Book Review: Steven Holl

Steven Holl 2dA book review by Michael Webb

In his four decades of practice, Steven Holl has created some of the most sublime and thoughtful buildings of our time and yet, once again, the Pritzker jury has failed to recognize his achievement. Is there some hidden reason for this omission or is it merely a lack of perception? Over the years, the jury has oscillated between annointing celebrity (the first award went to Philip Johnson) and, more recently, rewarding earnest strivers (Alejandro Aravena). As the monograph, Steven Holl (Robert McCarter; Phaidon, $95) demonstrates, no contemporary architect has explored the potential of architecture so consistently and profoundly or on such a broad canvas as Holl. And, if he had built nothing, he would still deserve acclaim—as a teacher, a writer, and a watercolorist.

McCarter has known Holl since they met in William Stout’s architectural bookstore in San Francisco in 1981, and has invited him to teach at Washington University in St. Louis. To judge from his exhaustive descriptions he has visited all the major buildings and gives due weight to unrealized projects that fed into the built work. I’ve had the good fortune to explore many of these landmarks myself, from the Hybrid in Seaside, to Kiasma on an icy day in Helsinki, and the University of Iowa Art School. I’ve thrilled to the play of light and color in the Chapel of St. Ignatius in Seattle, and the luminous skylit galleries of the Nelson Atkins Museum in Kansas City. Holl is a shaman who has inspired me to drive to remote places and write about the Nail Collector’s House on the Hudson in upstate New York or the Knut Hamsun Museum in the far north of Norway.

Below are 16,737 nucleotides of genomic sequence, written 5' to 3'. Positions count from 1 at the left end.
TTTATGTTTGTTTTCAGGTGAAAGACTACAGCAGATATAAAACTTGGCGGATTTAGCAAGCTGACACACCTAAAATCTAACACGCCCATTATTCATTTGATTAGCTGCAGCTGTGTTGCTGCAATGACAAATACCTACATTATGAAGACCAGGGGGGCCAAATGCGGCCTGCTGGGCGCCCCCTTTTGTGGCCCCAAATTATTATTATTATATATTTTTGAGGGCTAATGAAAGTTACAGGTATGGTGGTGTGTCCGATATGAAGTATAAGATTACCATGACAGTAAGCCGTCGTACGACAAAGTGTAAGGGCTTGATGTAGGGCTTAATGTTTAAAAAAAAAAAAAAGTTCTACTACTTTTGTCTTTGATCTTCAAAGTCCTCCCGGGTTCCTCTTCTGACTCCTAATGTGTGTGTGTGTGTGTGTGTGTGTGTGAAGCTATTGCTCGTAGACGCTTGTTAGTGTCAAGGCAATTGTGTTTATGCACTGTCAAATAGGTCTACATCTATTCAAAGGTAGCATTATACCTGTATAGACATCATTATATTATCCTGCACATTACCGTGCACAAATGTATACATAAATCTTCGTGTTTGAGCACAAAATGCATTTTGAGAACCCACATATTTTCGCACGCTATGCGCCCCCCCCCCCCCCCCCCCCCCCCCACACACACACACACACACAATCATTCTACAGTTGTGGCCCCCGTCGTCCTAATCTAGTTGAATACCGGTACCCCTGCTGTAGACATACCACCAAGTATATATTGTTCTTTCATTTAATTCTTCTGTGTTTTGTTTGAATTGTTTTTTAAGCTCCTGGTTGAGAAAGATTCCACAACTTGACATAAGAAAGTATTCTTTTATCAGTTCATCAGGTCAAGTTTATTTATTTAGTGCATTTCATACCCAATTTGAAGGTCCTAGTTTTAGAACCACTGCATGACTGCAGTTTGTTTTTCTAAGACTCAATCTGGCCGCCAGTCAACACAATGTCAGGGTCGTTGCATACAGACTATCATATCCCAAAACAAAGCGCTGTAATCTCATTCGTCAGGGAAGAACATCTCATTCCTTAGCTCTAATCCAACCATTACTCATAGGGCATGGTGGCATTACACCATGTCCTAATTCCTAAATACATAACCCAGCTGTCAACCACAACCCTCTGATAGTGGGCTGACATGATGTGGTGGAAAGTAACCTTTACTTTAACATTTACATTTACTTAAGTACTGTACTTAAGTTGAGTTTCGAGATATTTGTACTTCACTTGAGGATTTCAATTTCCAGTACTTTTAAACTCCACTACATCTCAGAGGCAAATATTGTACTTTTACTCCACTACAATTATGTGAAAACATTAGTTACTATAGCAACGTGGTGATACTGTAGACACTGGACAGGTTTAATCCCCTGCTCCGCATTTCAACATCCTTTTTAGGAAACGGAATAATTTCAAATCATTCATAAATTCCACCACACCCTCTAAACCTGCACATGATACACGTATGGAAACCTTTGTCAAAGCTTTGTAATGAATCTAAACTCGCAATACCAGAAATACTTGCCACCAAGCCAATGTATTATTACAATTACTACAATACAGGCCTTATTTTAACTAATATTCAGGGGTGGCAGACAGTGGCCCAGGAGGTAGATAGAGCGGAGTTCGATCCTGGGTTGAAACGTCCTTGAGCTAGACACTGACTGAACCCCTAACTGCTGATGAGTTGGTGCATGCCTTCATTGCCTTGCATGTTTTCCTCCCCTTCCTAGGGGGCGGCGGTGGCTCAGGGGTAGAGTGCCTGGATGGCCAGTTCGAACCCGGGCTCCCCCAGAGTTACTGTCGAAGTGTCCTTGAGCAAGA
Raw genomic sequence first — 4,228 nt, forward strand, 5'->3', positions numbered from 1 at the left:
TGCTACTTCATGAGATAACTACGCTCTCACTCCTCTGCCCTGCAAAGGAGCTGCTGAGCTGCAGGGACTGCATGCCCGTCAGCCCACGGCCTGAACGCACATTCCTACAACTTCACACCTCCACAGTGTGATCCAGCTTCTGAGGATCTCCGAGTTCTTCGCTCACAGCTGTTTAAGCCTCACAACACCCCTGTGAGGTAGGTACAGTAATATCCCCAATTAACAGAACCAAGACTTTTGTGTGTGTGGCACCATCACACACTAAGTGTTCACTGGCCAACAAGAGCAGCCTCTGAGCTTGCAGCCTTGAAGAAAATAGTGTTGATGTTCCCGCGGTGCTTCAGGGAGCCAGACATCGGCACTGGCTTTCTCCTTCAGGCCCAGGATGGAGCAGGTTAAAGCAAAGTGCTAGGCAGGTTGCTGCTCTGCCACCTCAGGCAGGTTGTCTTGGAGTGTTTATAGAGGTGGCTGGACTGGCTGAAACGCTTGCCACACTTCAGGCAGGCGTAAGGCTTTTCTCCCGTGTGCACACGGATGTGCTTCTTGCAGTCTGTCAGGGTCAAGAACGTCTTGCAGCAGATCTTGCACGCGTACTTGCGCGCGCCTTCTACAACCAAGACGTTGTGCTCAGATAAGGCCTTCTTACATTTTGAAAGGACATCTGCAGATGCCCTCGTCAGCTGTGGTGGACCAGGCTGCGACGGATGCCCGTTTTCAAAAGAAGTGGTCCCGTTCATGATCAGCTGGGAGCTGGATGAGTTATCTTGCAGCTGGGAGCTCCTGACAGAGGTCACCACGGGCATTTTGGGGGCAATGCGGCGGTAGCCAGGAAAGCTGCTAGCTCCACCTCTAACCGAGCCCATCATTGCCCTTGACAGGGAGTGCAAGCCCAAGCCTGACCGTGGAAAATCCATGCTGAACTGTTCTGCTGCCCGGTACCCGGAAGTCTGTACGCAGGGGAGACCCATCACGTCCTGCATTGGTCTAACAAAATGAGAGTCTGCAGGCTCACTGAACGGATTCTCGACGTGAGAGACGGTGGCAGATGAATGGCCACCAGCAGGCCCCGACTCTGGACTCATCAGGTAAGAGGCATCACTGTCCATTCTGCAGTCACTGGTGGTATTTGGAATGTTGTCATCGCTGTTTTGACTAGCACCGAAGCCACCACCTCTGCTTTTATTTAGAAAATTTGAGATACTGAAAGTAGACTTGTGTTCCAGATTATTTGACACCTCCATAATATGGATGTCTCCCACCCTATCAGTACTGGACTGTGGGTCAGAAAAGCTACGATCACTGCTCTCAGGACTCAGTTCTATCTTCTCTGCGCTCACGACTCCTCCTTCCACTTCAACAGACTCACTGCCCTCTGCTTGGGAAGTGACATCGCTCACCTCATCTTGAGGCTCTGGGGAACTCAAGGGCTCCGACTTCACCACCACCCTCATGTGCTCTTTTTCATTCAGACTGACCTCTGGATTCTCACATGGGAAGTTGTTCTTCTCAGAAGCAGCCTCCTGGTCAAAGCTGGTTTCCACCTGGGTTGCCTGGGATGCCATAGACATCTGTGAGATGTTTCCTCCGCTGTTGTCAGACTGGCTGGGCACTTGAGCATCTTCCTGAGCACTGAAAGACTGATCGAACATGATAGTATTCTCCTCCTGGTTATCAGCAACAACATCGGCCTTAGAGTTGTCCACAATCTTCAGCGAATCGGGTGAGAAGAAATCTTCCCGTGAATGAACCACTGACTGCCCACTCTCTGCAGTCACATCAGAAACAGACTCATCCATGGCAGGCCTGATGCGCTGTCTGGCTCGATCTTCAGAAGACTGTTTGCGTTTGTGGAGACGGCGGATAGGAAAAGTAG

Each of these buildings offers singular rewards. Holl, like Alvar Aalto and Juhani Pallasmaa, is a haptic architect, and one has to move through his work, touch the surfaces, and experience the constantly shifting play of light. The many photographs in this handsomely produced monograph serve as reminders of that experience, or as incentives to make a pilgrimage. Some fall woefully short, failing to capture the essential features of the building, such as the sculptural staircase and Scarpa-esque details of the Iowa Art School, or the tactile concrete walls of the Herning Art Museum in Denmark. This may be the best survey to date of this protean architect, but there is room for another, more selective and sharply focused study, which explores a dozen of the best buildings in depth.

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